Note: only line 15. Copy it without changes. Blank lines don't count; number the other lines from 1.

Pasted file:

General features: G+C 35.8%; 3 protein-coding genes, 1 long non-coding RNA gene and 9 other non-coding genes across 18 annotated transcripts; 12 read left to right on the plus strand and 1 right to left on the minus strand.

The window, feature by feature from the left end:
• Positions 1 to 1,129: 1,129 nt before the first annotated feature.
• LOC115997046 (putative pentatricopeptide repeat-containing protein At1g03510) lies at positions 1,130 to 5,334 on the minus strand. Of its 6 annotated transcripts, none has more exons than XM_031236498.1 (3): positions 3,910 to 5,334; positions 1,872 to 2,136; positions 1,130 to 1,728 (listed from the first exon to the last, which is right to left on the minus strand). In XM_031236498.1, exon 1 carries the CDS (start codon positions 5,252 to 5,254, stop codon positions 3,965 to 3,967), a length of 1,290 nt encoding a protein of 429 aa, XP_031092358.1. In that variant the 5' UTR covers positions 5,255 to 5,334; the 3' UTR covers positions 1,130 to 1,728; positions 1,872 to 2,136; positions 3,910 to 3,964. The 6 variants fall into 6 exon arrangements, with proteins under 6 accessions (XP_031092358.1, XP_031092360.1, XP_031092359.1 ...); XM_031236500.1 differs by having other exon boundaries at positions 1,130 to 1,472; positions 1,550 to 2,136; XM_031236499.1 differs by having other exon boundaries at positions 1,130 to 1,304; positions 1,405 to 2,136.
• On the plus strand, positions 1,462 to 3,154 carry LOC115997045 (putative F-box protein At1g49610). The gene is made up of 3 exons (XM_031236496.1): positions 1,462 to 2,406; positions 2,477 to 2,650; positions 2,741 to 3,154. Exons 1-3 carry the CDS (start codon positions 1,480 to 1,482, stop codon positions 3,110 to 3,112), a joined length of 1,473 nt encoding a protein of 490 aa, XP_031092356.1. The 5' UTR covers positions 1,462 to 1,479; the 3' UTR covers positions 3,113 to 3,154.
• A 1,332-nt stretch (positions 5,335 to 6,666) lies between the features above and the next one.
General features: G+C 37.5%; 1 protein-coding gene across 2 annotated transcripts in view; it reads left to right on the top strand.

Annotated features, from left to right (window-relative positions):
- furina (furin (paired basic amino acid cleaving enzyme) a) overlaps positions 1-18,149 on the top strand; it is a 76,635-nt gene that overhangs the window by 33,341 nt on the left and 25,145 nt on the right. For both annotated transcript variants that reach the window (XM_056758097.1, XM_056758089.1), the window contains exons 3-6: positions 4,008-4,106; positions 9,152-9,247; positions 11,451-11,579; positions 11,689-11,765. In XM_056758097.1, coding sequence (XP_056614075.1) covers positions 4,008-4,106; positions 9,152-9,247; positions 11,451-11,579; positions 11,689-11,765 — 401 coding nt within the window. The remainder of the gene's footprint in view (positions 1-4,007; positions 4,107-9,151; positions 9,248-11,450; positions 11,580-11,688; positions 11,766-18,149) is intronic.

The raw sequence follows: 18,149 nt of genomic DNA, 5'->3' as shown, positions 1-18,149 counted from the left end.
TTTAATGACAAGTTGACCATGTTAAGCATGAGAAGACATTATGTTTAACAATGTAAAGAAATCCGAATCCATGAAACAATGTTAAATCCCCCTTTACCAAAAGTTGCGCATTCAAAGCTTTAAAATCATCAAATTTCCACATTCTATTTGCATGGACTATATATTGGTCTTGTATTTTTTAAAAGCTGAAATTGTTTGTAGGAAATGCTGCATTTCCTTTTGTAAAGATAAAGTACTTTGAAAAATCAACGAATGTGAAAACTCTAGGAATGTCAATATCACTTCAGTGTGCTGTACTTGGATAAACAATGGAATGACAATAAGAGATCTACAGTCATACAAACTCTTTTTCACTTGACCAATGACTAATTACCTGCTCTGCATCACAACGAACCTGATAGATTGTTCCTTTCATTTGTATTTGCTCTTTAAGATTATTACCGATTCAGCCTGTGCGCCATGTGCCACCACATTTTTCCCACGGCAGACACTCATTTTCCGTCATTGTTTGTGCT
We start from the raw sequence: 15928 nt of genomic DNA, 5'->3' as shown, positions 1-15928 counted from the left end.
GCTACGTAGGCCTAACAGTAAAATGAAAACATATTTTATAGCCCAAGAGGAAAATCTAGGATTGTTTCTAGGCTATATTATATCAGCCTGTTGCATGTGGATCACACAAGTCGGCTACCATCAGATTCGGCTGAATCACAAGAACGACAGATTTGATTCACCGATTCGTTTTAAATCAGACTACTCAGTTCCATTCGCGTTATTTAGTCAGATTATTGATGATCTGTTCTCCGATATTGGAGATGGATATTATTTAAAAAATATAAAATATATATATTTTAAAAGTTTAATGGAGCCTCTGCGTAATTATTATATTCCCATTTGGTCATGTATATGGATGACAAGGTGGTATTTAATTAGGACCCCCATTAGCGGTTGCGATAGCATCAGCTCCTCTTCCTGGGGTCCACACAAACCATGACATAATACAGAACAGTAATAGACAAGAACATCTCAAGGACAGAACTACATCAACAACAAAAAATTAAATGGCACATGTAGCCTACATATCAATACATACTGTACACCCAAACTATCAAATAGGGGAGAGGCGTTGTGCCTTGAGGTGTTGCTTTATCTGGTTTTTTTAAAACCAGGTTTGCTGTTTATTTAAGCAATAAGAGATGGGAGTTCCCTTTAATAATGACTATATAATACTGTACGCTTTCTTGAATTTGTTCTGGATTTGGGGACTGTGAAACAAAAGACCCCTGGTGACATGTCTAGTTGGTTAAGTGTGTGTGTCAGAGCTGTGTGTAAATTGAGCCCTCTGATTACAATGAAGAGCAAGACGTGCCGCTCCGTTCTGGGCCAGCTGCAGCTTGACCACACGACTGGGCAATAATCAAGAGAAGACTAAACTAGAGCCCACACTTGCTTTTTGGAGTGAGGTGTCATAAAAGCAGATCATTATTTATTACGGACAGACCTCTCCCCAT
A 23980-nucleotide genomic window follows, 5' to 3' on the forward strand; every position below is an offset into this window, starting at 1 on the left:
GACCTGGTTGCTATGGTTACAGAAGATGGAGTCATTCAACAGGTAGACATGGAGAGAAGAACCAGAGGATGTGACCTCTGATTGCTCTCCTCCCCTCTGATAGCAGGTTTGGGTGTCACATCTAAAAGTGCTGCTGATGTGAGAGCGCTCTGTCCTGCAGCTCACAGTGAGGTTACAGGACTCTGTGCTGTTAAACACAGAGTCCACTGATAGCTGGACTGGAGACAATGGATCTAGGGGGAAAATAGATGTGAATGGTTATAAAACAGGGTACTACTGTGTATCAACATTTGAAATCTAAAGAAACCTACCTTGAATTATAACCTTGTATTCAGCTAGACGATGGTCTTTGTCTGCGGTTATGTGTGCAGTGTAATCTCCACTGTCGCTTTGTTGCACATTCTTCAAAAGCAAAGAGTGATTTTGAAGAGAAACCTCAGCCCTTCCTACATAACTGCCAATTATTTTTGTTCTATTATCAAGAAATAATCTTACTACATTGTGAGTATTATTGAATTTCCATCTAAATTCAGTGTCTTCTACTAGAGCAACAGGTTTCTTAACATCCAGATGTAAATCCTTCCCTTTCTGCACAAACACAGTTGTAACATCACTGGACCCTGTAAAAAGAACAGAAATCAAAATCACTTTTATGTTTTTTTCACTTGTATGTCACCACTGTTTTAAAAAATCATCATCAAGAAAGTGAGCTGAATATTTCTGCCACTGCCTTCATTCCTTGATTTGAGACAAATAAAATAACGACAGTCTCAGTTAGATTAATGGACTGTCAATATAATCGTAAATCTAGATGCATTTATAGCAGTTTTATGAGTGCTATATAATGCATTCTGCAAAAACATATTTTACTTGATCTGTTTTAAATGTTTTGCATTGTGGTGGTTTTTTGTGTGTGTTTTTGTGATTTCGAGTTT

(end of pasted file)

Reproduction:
GACCTGGTTGCTATGGTTACAGAAGATGGAGTCATTCAACAGGTAGACATGGAGAGAAGAACCAGAGGATGTGACCTCTGATTGCTCTCCTCCCCTCTGATAGCAGGTTTGGGTGTCACATCTAAAAGTGCTGCTGATGTGAGAGCGCTCTGTCCTGCAGCTCACAGTGAGGTTACAGGACTCTGTGCTGTTAAACACAGAGTCCACTGATAGCTGGACTGGAGACAATGGATCTAGGGGGAAAATAGATGTGAATGGTTATAAAACAGGGTACTACTGTGTATCAACATTTGAAATCTAAAGAAACCTACCTTGAATTATAACCTTGTATTCAGCTAGACGATGGTCTTTGTCTGCGGTTATGTGTGCAGTGTAATCTCCACTGTCGCTTTGTTGCACATTCTTCAAAAGCAAAGAGTGATTTTGAAGAGAAACCTCAGCCCTTCCTACATAACTGCCAATTATTTTTGTTCTATTATCAAGAAATAATCTTACTACATTGTGAGTATTATTGAATTTCCATCTAAATTCAGTGTCTTCTACTAGAGCAACAGGTTTCTTAACATCCAGATGTAAATCCTTCCCTTTCTGCACAAACACAGTTGTAACATCACTGGACCCTGTAAAAAGAACAGAAATCAAAATCACTTTTATGTTTTTTTCACTTGTATGTCACCACTGTTTTAAAAAATCATCATCAAGAAAGTGAGCTGAATATTTCTGCCACTGCCTTCATTCCTTGATTTGAGACAAATAAAATAACGACAGTCTCAGTTAGATTAATGGACTGTCAATATAATCGTAAATCTAGATGCATTTATAGCAGTTTTATGAGTGCTATATAATGCATTCTGCAAAAACATATTTTACTTGATCTGTTTTAAATGTTTTGCATTGTGGTGGTTTTTTGTGTGTGTTTTTGTGATTTCGAGTTT